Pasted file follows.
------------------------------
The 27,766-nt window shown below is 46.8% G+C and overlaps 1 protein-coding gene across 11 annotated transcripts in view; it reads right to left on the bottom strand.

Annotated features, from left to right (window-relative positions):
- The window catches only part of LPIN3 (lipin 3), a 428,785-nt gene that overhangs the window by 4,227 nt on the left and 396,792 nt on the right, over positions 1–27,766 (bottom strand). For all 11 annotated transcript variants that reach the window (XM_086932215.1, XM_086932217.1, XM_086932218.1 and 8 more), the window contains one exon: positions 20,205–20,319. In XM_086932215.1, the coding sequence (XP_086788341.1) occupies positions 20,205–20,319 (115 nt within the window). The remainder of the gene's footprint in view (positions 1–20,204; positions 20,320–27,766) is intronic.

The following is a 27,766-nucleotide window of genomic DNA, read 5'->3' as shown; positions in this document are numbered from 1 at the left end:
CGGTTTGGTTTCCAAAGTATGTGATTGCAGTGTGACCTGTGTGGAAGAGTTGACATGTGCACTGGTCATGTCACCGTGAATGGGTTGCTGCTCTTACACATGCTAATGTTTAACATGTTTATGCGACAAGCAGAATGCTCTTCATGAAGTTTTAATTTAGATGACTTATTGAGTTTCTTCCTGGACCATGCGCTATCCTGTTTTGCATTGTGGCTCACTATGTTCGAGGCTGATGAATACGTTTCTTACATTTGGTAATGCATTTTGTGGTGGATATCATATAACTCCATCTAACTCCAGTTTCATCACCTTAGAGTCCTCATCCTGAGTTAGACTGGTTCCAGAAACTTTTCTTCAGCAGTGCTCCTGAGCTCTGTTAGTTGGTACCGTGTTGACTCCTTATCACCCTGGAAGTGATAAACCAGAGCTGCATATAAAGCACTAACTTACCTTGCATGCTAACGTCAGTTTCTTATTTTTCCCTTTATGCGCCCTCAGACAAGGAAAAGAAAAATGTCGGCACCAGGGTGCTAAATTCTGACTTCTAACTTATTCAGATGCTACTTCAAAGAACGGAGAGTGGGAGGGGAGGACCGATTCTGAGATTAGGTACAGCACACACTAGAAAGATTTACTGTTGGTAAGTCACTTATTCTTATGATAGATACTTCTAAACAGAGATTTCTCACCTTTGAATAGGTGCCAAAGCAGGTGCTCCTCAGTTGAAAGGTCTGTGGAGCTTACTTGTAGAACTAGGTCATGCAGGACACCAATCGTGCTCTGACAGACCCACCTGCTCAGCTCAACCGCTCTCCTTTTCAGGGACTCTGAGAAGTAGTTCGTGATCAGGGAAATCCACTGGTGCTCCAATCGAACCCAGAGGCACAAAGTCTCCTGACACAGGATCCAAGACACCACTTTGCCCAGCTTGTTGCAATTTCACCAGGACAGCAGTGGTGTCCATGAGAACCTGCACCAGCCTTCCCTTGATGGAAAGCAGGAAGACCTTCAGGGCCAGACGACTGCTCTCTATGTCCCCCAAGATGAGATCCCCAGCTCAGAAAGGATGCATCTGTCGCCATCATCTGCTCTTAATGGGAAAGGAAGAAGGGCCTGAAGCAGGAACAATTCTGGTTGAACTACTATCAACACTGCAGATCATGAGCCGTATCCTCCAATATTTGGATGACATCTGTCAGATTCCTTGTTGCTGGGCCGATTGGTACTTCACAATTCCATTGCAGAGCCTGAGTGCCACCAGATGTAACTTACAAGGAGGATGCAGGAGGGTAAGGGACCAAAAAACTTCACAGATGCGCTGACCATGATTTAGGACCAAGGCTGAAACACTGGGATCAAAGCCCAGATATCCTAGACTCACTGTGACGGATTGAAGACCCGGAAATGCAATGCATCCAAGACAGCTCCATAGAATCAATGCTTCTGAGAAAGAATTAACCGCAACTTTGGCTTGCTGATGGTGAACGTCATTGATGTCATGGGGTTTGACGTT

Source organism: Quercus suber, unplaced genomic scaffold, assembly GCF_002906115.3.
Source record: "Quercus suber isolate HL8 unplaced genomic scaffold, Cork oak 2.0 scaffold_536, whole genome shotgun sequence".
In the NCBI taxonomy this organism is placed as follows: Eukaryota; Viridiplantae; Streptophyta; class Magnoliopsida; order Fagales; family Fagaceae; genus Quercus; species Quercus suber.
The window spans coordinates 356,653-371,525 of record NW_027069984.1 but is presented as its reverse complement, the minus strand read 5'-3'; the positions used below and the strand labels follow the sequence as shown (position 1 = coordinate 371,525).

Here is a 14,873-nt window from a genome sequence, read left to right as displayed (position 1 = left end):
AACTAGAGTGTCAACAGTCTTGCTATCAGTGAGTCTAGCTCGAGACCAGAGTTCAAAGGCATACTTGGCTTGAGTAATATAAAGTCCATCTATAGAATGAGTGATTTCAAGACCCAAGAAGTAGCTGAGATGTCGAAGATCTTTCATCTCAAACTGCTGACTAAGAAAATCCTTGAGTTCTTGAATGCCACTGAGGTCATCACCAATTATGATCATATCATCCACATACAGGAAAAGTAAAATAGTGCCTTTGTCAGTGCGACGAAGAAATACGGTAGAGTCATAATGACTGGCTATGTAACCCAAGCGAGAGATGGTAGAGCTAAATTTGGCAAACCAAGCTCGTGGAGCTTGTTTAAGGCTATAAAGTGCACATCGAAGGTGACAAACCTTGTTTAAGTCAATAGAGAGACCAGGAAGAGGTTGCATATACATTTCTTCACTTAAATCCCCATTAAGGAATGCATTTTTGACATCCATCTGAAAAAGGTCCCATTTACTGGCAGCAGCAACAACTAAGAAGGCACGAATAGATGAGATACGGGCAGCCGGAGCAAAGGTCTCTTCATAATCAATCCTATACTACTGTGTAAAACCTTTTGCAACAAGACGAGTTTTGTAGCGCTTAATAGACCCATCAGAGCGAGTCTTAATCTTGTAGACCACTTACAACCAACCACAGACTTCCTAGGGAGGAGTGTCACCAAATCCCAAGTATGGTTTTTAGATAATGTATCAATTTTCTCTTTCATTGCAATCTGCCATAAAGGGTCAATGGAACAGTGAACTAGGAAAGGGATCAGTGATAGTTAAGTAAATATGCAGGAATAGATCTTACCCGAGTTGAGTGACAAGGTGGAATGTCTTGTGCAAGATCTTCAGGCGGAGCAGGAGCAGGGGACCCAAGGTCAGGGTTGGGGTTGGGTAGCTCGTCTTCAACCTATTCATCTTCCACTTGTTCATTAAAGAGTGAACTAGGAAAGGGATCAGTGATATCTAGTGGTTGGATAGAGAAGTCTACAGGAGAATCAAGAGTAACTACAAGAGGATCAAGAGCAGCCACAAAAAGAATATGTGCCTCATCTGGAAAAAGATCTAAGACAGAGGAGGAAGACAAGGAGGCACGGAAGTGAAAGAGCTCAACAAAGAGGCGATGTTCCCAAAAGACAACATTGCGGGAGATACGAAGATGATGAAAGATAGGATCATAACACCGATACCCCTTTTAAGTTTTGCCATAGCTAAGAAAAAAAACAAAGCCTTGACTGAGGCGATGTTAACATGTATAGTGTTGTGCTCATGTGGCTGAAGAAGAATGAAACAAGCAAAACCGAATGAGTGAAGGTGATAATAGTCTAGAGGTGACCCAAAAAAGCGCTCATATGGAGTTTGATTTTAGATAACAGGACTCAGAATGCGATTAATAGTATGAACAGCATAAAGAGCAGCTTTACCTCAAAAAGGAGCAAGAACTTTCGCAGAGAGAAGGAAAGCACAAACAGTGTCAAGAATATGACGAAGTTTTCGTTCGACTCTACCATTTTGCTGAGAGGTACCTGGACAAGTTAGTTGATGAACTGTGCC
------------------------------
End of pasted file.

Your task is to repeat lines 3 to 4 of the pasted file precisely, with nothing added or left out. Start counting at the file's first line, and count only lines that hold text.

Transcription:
- The window catches only part of LPIN3 (lipin 3), a 428,785-nt gene that overhangs the window by 4,227 nt on the left and 396,792 nt on the right, over positions 1–27,766 (bottom strand). For all 11 annotated transcript variants that reach the window (XM_086932215.1, XM_086932217.1, XM_086932218.1 and 8 more), the window contains one exon: positions 20,205–20,319. In XM_086932215.1, the coding sequence (XP_086788341.1) occupies positions 20,205–20,319 (115 nt within the window). The remainder of the gene's footprint in view (positions 1–20,204; positions 20,320–27,766) is intronic.

The following is a 27,766-nucleotide window of genomic DNA, read 5'->3' as shown; positions in this document are numbered from 1 at the left end: